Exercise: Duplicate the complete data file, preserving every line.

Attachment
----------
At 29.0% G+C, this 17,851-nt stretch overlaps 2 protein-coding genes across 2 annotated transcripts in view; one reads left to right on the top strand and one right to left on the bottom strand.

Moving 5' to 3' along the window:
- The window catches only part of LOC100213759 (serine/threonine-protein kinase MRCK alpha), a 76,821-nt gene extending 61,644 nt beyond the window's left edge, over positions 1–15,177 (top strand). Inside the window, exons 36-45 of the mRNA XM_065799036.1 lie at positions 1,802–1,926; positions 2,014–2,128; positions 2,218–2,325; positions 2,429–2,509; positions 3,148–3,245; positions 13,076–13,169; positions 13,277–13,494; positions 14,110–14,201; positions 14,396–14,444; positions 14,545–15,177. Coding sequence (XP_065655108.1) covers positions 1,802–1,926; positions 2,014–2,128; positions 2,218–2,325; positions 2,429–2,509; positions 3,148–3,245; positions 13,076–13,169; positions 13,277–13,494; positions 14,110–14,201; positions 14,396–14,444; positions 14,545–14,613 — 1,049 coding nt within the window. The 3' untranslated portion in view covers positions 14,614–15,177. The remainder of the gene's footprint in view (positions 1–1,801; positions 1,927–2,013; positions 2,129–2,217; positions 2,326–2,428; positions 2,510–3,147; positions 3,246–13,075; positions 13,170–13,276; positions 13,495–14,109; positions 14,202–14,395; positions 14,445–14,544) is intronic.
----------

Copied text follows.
At 29.0% G+C, this 17,851-nt stretch overlaps 2 protein-coding genes across 2 annotated transcripts in view; one reads left to right on the top strand and one right to left on the bottom strand.

Moving 5' to 3' along the window:
- The window catches only part of LOC100213759 (serine/threonine-protein kinase MRCK alpha), a 76,821-nt gene extending 61,644 nt beyond the window's left edge, over positions 1–15,177 (top strand). Inside the window, exons 36-45 of the mRNA XM_065799036.1 lie at positions 1,802–1,926; positions 2,014–2,128; positions 2,218–2,325; positions 2,429–2,509; positions 3,148–3,245; positions 13,076–13,169; positions 13,277–13,494; positions 14,110–14,201; positions 14,396–14,444; positions 14,545–15,177. Coding sequence (XP_065655108.1) covers positions 1,802–1,926; positions 2,014–2,128; positions 2,218–2,325; positions 2,429–2,509; positions 3,148–3,245; positions 13,076–13,169; positions 13,277–13,494; positions 14,110–14,201; positions 14,396–14,444; positions 14,545–14,613 — 1,049 coding nt within the window. The 3' untranslated portion in view covers positions 14,614–15,177. The remainder of the gene's footprint in view (positions 1–1,801; positions 1,927–2,013; positions 2,129–2,217; positions 2,326–2,428; positions 2,510–3,147; positions 3,246–13,075; positions 13,170–13,276; positions 13,495–14,109; positions 14,202–14,395; positions 14,445–14,544) is intronic.